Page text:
MARKET REPORT: Boom times for recruitment firms coming to an end as employers start to worry about risk of recession
The boom times for recruitment firms are coming to an end as employers start to worry about the risk of recession.
Headhunter Page Group issued a sparkling set of half-year results but saw its shares tumble 7.2 per cent, or 32.6p, to 419p after it revealed ‘a slight slowing’ in some of its markets in July.
Sector peers Robert Walters and Hays also declined, with the former shedding 1.5 per cent, or 8p, to 510p and the latter sliding 4.9 per cent, or 6.2p, to 120.8p.
Scrutiny: Page Group issued a sparkling set of half-year results but saw its shares tumble 7.2 per cent, or 32.6p, to 419p after it revealed ‘a slight slowing’ in some of its markets in July
Page Group said the July performance was not enough to warrant a change to its full-year guidance but the firm is monitoring its clients closely.
Last week, a KPMG survey found that employers were taking on workers at their slowest pace in 17 months amid concerns over the economic outlook.
Recruiters have been buoyed by the buoyant labour market over the past year, which has pushed wages higher and meant larger fees for companies such as Page Group. Its performance in the first half of the year, however, was strong. Revenue jumped by more than a quarter to £977.3m while profit soared by 79.8 per cent to £114.5m from £63.7m the year before. The interim dividend was up to 4.91p from 4.7p and as per last year, the recruiter declared a special dividend of 26.71p.
‘The company benefited from wage inflation and increased fee rates resulting from the high demand and short supply of candidates,’ said Steve Ingham, Page Group’s chief executive.
Despite last week’s less than impressive results from Hargreaves Lansdown, analysts at Deutsche Bank and Barclays still gave them the thumbs up. Both banks increased their price targets for the stock. Deutsche thinks the shares are worth 940p (up from 900p) while Barclays raised its target to a punchy 1225p from 1175p. The shares rose 7.2 per cent, or 63.6p, to 949.4p.
The FTSE100 rose 0.6 per cent, or 42.63 points, to 7482.37 and the FTSE250 climbed 0.3 per cent, or 66.96 points, to 20,118.44.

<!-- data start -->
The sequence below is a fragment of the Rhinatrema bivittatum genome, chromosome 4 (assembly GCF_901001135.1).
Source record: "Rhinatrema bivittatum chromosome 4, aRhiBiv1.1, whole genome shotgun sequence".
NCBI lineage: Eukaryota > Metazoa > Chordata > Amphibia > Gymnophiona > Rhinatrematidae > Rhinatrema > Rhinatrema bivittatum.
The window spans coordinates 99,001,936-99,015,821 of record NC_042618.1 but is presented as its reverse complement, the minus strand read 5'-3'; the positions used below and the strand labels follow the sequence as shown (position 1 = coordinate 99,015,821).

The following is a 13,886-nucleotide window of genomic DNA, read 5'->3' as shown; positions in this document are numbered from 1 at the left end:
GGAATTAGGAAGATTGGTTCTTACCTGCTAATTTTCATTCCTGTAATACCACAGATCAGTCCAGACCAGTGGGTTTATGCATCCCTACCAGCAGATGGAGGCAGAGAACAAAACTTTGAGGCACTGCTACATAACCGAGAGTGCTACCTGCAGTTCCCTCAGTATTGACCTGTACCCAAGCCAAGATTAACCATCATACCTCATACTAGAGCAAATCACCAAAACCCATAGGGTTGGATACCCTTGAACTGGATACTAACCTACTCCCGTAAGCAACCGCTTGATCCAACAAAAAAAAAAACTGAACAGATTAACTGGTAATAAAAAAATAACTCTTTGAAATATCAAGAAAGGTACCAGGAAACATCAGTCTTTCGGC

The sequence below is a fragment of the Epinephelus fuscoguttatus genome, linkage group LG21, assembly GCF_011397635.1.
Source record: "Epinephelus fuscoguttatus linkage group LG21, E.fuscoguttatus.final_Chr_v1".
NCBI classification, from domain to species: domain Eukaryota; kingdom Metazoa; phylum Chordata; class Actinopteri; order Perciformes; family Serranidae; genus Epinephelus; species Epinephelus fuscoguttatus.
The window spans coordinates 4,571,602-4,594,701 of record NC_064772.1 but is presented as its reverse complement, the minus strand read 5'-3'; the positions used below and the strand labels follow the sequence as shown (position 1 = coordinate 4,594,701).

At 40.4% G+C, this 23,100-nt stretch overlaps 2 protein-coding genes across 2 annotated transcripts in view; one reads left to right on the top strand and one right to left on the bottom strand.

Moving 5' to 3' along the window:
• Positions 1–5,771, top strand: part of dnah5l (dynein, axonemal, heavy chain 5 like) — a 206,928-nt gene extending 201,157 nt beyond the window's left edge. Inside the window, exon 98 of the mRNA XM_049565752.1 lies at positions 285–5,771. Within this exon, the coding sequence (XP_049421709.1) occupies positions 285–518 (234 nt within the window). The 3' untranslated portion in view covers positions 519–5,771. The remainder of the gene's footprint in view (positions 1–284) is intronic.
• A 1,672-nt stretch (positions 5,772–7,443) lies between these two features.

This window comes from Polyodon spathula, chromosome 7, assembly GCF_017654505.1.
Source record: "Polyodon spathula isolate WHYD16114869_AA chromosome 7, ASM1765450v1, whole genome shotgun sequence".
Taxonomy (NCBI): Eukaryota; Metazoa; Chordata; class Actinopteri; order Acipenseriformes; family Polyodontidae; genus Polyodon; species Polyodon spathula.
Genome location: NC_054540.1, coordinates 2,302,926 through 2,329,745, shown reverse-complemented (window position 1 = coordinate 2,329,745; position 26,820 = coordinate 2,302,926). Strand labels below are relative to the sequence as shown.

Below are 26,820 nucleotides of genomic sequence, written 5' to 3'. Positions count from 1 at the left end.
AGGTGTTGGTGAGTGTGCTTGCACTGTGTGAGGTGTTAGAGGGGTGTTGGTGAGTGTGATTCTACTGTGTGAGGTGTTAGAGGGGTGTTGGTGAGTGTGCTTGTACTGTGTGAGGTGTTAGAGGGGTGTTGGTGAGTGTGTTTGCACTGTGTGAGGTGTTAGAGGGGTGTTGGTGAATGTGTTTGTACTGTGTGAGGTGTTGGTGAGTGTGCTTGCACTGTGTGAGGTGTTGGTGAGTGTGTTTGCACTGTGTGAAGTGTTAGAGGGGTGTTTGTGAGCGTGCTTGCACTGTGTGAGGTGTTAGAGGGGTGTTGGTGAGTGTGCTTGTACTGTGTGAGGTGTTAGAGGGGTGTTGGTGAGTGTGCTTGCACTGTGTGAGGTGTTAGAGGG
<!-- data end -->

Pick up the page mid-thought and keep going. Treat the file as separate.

The Footsie was lifted by enthusiasm for miners after China reported a record trade surplus in July. Exports from the country were 18 per cent above the July 2021 level, which was comfortably above economists’ expectations of a 14 per cent increase, as China works its way through a backlog of orders that built up during the most recent Covid-related lockdowns.
Rio Tinto was up 0.6 per cent, or 30p, to 4957.5p, Anglo American gained 1.8 per cent, or 52p, to 2949p and Antofagasta rose 1.6 per cent, or 18.5p, to 1189p.
But shares in shipping broker Clarkson sank 3.2 per cent, or 115p, to 3440p despite it saying the second half of the year had started encouragingly. Profit in the first half leapt 53.5 per cent to £42.2m from £27.5m the year before, in line with the company’s mid-July trading update.
‘The outlook for the business remains strong due to the structural supply shortage in the global shipping fleet,’ said chief executive Andi Case.
And more tales of High Street woes came from The Works, the arts, crafts, toys, books and stationery retailer.
The shares slumped 26.7 per cent, or 12.4p, to 34.1p after a gloomy update. Trading in the 13 weeks to the end of July saw sales decline by 2.5 per cent from a year earlier, despite its brick-and-mortar stores seeing sales growth of 1.4 per cent. The online side saw sales decline by 28.6 per cent.
The firm was quick to point out that online sales were still 40 per cent higher than pre-Covid levels.
Jupiter Fund Management has halved its stake in the e-commerce retailer THG. The fund said it had reduced its holding from 8.94pc to 4.97 per cent.
Shares in THG rose 0.9 per cent, or 0.62p, to 66.24p.